Civil Service Compensation Scheme/Work o the Cabinet Office - Public Administration Committee Contents

Written evidence from Unite

  This response is submitted by Unite, the UK's largest trade union with almost two million members across the private and public sectors. The Union's members work in a range of industries including manufacturing, financial services, print, media, construction, transport, local government, education, health and not for profit sectors.

Unite represents approximately 20,000 members covered by the CSCS across a range of organisations, including the MoD agencies and Guards, prison services, Forestry Commissioning, Royal Mint, Government Car Service and BIG Lottery Fund.

  Under the previous Government all the trade unions acknowledged that some changes to the CSCS needed to be negotiated. This has remained the case. Unite supports a proper, genuinely negotiated settlement to the dispute of how the CSCS should be reformed. So far the actions of the coalition Government have indicated that they are not seeking such a resolution. Instead they have:

    — Unilaterally announced legislation to overturn the High Court judgement which quashed the changes that four of the trade unions had agreed to. Unite believe that making such a unilateral announcement showed disregard for views of those who would be detrimentally affected by the changes the Government wants to make.

    — Issued a Cabinet Office memo on 18 June making it clear that the CSCS terms would not continue in perpetuity. The memo states that Accounting Officers should bear in mind that cheaper terms are on the horizon so the value for money justification for all exits in the short term needs to be considered very carefully (this puts a heavy onus on departments and agencies to justify any voluntary exits and makes any such exits very unlikely). It also makes it plain that the coalition Government is determined to implement significant cuts to redundancy terms.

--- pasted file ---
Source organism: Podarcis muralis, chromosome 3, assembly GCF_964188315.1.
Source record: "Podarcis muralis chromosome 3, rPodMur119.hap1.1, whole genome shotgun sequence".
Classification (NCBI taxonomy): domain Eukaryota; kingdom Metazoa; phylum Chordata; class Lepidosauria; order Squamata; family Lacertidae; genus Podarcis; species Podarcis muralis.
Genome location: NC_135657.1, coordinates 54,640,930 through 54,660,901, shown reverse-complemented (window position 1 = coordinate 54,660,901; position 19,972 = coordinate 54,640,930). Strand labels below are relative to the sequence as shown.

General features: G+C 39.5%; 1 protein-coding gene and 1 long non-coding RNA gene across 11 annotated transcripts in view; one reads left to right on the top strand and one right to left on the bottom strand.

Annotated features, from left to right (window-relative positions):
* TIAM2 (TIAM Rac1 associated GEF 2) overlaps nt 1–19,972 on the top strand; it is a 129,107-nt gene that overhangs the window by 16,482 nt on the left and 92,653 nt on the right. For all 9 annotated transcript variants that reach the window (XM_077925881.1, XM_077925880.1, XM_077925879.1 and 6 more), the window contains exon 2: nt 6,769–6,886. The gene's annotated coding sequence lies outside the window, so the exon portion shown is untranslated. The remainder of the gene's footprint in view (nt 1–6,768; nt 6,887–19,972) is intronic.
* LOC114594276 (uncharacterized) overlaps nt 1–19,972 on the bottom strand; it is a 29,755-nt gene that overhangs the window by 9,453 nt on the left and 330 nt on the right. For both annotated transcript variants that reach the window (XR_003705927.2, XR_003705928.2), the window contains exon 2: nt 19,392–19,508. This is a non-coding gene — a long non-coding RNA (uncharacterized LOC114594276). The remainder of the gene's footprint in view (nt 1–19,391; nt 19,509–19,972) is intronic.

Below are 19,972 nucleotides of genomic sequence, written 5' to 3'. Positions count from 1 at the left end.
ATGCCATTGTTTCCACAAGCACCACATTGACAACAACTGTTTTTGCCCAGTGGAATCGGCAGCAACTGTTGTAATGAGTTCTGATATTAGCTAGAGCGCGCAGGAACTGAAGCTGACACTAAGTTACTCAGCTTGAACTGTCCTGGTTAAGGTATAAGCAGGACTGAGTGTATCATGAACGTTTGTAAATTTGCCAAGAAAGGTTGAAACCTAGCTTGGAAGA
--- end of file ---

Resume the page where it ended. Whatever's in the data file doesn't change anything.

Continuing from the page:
— Stated that the legislation will only be repealed or withdrawn if an agreement with the trade unions is reached. Enacting a threat of drastically reduced redundancy payments before negotiations have even begun is a shameful tactic to try and bounce trade unions and their members into a deal. Unite believe the legislation tabled by the Government which seeks to cap payments to a maximum of 12 months pay for compulsory severance and 15 months for voluntary severance should be withdrawn before negotiations can properly begin.

  Unite believe that the actions of the Government so far have demonstrated that they are not interested in reaching a negotiated settlement that is fair to those covered by the CSCS. Rather they wish to make it as cheap as possible to make dedicated public servants unemployed as they try and impose swinging public spending cuts. This motivation would have existed regardless of whether a deal involving all the unions had been reached in February.

  Unite believe the Public Administration Select Committee may wish to scrutinise the actions of the Government in undermining the basis for proper negotiated changes to the CSCS and consider making recommendations that will enable all parties to take part in meaningful negotiations.

July 2010

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